Posted by Eeyore on August 5, 2008, 10:10 pm
1: Where do you buy 'one way' resistors ?
2: Did you never learn about P=V*I or P=I^2*R ?
3: are you heatsinking those resistors ?
Posted by maggoo1 on August 6, 2008, 11:47 am
On Tue, 05 Aug 2008 12:47:49 +0100, ukmp
Thank you for all your replies.
When I asked my question i didnt know if they were supposed to get hot
but apparently they are.
As for heat sinks,this thought had crossed my mind.I will try it.
Posted by Eeyore on August 6, 2008, 5:41 pm
It seems you meant diodes. When these conduct, there is a voltage across
them. That voltage multiplied by the current through them gives the number of
watts of heat generated. The data sheet for the diode will give you an idea
how hot that's likely to make it get but silicon diodes are surprisingly
durable. As long as the internal parts don't exceed 150-200 Celsius they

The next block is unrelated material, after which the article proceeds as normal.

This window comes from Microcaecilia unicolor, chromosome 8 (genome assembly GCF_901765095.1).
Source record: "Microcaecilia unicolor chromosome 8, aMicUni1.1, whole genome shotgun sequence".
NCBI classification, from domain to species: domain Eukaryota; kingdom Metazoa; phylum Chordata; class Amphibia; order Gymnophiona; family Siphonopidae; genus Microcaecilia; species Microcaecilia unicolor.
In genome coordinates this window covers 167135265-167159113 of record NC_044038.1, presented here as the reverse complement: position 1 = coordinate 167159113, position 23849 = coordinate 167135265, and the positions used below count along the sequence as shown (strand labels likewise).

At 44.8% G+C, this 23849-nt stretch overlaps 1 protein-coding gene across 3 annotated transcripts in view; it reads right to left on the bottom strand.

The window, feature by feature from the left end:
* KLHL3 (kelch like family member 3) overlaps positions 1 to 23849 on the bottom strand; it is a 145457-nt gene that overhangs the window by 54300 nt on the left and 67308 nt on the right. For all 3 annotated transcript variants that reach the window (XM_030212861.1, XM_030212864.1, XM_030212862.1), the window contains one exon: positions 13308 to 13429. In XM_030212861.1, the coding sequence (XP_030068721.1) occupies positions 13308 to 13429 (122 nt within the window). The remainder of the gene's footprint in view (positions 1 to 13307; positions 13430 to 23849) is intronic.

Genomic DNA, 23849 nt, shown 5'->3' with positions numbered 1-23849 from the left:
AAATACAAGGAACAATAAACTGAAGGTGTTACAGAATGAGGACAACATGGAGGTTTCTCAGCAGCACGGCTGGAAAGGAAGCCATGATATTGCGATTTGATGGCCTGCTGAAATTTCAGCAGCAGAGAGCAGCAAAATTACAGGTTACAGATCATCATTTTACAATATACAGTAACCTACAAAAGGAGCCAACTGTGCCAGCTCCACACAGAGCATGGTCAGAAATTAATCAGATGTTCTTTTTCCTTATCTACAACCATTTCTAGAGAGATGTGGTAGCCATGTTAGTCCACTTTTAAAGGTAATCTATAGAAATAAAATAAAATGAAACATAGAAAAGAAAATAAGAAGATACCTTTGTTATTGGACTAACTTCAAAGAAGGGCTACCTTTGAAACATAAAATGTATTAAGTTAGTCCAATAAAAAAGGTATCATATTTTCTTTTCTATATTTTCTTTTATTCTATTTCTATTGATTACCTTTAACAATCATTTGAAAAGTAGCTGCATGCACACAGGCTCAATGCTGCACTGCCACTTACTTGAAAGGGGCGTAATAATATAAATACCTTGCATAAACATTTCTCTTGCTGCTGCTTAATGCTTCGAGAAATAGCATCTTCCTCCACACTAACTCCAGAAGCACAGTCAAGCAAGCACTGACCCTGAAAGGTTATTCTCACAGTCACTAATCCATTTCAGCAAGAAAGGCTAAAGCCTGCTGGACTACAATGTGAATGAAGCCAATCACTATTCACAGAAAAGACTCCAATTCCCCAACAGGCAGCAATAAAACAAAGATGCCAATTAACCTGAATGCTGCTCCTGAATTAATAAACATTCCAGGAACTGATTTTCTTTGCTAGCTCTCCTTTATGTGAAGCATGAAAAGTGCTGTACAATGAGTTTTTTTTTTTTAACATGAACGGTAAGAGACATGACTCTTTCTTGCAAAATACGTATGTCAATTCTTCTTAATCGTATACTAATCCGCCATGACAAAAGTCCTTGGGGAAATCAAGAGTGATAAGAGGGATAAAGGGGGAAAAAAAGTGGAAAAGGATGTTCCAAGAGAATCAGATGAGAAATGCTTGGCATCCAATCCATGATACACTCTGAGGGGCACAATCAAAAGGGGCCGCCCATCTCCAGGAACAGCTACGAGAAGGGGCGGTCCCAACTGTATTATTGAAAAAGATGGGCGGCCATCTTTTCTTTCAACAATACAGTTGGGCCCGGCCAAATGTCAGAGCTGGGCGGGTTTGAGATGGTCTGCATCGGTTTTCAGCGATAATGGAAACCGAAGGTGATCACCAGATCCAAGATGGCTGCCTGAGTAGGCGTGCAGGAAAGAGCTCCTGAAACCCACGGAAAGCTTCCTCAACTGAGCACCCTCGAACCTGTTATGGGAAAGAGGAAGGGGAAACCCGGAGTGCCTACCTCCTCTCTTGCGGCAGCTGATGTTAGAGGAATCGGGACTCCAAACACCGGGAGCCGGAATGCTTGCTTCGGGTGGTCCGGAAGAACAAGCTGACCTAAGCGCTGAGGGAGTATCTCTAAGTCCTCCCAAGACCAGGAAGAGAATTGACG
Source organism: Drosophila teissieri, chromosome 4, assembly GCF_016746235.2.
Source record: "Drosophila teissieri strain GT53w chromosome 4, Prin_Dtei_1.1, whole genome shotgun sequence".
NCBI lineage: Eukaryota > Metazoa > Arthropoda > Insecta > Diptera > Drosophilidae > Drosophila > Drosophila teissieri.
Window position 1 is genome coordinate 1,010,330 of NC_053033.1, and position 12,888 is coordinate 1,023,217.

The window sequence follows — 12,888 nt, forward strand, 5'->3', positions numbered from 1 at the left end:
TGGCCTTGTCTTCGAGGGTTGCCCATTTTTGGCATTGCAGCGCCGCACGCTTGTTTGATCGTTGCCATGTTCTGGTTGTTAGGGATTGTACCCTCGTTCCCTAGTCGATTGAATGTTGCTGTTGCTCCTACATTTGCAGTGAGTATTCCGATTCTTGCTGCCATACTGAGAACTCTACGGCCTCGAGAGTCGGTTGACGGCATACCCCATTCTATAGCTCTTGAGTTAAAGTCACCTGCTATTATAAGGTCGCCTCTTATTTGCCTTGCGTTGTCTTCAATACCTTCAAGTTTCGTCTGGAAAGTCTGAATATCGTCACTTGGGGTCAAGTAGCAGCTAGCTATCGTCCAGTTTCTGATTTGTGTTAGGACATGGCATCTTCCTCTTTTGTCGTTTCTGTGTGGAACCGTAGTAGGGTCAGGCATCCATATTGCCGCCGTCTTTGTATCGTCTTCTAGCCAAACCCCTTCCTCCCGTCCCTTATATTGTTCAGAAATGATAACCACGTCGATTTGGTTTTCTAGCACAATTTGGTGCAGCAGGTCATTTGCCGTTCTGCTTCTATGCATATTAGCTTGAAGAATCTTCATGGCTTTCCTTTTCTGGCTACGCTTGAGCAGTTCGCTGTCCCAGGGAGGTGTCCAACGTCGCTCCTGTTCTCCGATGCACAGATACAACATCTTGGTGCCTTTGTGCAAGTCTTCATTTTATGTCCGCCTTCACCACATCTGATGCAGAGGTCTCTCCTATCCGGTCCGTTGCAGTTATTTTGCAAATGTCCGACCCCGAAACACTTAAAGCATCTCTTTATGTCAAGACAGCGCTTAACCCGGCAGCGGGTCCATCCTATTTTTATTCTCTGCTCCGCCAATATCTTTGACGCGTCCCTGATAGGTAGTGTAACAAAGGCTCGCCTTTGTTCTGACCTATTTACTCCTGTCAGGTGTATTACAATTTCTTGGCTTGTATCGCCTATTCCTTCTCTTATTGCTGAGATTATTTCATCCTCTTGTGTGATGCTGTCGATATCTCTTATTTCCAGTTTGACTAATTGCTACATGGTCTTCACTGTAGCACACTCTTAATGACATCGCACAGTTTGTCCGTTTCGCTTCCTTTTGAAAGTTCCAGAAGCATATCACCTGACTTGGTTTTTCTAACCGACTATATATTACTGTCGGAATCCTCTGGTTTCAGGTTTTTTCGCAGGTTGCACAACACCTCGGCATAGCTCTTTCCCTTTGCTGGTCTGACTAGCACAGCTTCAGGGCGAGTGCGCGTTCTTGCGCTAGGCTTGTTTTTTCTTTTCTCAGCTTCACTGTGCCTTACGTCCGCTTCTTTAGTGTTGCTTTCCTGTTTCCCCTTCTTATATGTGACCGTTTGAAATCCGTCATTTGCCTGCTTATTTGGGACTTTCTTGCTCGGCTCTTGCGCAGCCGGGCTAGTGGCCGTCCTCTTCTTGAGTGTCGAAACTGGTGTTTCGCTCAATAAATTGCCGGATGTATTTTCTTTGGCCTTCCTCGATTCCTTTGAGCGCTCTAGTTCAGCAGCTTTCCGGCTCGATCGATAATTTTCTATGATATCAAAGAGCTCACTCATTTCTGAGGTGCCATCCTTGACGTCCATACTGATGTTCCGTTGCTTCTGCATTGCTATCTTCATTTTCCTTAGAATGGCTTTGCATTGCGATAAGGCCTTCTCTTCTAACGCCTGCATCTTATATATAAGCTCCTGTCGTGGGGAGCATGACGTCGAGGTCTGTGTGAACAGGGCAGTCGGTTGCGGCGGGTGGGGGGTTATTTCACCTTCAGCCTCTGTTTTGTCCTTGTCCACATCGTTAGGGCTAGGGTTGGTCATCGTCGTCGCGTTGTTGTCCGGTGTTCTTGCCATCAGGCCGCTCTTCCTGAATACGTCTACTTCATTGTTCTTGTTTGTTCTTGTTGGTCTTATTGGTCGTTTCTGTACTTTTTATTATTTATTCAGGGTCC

should not fail.
Depending on what you need, there are many styles and shapes of diode that
may operate fine in free air or require a heatsink.
For a 12V system you should also possibly be thinking about using Schottky
diodes since they have a lower voltage drop and therefore enhance overall
efficiency (lower losses).
Posted by Cydrome Leader on August 6, 2008, 9:39 pm
how hot it gets will depend on the size of the diode. figure the
dissipation to be around 0.6 volts (forward voltage) * amps. So figure
about 2.7 watts of heat in your case.
The larger the diode case, the cooler it may feel, and possibly longer
lasting it may be. In general, diodes take heat pretty good.
Posted by Eeyore on August 7, 2008, 2:46 am
Cydrome Leader wrote:
0.6 V is low for a diode forward voltage drop unless a Schottky type. At rated
current expect more like 1V for a standard silicon junction diode.